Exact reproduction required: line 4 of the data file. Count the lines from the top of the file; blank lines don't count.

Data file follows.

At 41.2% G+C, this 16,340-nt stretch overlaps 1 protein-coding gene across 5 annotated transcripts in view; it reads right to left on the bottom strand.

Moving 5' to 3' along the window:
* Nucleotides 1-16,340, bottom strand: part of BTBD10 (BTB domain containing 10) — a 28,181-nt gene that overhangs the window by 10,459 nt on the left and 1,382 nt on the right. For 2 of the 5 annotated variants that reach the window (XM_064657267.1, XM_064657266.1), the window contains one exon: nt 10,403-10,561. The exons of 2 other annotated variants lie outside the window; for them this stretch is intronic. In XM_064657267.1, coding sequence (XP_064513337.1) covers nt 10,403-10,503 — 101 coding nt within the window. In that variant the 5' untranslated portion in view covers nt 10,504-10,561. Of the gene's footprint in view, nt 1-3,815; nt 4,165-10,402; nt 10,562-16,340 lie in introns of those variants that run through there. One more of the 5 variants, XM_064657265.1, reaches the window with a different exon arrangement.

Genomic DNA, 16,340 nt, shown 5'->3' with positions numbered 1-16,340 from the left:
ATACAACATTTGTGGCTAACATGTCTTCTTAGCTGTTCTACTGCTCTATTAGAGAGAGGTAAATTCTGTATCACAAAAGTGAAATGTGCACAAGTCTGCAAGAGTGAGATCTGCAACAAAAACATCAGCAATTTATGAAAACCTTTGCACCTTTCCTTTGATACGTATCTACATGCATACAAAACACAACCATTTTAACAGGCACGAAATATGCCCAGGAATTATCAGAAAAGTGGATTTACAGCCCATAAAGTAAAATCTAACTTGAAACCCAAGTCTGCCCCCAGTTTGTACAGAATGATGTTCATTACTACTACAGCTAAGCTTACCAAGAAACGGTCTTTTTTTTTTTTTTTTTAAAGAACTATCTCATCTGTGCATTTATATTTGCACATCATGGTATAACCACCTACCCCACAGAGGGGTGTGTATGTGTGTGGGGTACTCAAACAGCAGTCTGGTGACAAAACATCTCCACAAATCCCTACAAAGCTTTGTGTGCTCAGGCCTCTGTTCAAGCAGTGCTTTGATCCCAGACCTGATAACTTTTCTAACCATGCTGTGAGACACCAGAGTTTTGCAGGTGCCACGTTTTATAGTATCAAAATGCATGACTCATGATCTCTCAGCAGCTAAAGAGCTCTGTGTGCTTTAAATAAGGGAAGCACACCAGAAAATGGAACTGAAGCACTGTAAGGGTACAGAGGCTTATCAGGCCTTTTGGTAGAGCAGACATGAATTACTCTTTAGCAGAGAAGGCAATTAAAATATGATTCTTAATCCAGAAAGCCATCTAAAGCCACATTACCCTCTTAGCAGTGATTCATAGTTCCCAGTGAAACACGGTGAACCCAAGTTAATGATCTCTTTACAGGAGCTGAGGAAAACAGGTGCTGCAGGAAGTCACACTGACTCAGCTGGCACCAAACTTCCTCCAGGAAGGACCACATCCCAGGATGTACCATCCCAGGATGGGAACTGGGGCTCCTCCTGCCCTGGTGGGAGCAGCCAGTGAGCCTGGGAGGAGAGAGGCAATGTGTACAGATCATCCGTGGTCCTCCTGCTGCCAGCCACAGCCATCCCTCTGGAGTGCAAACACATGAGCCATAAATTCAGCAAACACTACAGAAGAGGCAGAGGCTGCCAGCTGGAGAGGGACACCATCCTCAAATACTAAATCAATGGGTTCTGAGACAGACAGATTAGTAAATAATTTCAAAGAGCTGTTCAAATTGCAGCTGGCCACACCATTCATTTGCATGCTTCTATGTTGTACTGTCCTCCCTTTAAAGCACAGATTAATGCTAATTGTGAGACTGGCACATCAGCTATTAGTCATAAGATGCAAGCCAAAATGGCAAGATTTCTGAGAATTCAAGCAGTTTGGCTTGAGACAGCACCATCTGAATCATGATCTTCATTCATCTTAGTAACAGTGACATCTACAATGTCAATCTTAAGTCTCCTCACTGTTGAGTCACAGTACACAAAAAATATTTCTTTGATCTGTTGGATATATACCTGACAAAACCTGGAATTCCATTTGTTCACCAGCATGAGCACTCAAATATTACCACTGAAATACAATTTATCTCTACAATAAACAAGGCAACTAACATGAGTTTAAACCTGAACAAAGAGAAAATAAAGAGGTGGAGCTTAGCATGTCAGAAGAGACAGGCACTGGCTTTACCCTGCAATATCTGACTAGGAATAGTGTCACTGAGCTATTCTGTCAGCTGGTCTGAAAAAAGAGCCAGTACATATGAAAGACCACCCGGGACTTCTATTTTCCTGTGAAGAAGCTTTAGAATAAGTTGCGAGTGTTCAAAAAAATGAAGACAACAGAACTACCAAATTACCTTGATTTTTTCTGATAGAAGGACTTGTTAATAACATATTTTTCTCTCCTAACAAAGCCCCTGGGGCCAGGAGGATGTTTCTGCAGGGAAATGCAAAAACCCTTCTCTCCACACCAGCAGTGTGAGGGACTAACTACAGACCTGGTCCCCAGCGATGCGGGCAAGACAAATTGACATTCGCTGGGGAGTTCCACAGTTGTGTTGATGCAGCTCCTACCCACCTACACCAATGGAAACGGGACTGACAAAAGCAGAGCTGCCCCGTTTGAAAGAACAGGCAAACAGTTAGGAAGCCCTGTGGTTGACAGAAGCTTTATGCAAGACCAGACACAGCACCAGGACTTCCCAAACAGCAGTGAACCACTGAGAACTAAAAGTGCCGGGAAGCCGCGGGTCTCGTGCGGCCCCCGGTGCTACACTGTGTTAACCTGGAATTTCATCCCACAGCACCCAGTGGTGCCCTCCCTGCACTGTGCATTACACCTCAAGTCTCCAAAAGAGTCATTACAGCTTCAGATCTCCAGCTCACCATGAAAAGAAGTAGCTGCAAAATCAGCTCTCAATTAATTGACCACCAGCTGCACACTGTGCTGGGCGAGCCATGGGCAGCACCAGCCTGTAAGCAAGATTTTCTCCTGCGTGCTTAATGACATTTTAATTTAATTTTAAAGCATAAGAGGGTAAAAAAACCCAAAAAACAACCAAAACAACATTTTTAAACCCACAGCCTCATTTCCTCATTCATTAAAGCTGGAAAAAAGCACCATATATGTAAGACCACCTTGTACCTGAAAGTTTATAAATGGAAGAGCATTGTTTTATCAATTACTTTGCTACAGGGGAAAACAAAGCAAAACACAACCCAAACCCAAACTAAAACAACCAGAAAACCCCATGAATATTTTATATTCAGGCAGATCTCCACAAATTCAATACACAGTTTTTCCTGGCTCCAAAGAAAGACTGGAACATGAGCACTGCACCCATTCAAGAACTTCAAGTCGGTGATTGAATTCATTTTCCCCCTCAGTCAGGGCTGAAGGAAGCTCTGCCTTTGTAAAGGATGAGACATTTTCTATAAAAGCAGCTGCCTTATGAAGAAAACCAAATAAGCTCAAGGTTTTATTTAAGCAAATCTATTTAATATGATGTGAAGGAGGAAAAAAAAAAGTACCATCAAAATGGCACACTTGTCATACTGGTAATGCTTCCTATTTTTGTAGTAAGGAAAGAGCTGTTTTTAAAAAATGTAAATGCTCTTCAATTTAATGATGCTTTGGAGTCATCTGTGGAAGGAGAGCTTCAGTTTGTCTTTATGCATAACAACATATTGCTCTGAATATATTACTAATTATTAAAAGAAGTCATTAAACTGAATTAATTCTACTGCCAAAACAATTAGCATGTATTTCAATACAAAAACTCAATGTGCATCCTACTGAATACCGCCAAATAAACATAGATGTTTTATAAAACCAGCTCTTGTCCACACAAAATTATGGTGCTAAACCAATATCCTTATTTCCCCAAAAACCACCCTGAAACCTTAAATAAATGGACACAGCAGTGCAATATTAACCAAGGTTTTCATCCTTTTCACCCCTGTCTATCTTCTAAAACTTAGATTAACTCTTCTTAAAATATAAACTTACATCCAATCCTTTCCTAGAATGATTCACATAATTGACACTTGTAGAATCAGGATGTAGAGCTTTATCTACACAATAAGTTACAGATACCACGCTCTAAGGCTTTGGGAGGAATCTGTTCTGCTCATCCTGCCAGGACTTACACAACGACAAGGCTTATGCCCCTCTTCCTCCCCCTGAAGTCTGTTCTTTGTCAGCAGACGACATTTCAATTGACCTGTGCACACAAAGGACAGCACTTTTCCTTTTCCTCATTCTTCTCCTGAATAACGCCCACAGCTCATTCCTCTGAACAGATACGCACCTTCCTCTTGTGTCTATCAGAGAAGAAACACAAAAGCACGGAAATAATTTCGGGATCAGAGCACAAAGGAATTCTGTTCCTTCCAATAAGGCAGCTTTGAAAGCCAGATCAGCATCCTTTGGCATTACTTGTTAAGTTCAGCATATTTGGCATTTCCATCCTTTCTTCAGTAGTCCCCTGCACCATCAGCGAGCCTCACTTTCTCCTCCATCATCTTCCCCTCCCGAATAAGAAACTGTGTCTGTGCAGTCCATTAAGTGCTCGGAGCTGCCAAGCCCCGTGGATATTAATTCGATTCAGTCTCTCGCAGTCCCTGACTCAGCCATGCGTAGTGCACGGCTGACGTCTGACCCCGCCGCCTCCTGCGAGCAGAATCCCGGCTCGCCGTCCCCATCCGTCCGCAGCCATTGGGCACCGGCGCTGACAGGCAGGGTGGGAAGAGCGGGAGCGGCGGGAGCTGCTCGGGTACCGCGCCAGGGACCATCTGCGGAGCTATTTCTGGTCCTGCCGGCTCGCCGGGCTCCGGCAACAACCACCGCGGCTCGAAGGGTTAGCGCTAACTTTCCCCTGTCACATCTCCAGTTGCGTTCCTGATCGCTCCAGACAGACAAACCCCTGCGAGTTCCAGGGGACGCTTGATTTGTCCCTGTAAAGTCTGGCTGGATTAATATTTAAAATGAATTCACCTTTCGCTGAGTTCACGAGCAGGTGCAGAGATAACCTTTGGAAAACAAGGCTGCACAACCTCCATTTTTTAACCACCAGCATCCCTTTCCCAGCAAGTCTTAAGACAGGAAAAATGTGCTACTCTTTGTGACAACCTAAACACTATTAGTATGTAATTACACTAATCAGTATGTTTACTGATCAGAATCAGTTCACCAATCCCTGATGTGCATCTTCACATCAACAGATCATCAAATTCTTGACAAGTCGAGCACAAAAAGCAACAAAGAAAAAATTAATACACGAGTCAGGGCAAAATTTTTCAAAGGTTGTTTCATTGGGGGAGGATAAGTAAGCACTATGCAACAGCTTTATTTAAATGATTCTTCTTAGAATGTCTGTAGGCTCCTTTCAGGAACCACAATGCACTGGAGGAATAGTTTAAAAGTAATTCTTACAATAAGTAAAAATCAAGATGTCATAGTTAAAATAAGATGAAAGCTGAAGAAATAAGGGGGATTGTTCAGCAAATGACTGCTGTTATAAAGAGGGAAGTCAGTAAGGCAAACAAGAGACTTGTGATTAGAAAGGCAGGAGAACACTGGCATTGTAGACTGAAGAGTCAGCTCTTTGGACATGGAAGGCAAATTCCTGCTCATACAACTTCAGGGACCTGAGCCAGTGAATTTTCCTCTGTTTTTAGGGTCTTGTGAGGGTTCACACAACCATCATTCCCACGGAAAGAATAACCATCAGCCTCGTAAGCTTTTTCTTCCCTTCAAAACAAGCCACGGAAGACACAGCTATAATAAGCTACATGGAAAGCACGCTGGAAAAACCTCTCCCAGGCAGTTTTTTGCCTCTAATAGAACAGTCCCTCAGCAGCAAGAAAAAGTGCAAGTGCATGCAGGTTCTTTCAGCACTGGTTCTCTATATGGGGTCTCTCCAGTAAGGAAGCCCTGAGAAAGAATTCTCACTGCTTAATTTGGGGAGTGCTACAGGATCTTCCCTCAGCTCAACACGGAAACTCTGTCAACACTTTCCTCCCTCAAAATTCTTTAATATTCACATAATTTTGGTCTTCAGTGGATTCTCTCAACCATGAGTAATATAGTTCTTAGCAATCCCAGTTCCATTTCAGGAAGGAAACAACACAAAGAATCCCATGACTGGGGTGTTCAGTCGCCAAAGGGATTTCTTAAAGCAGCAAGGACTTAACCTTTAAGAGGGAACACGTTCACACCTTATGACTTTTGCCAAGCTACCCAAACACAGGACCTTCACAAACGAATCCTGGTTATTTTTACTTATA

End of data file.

Genomic DNA, 16,340 nt, shown 5'->3' with positions numbered 1-16,340 from the left: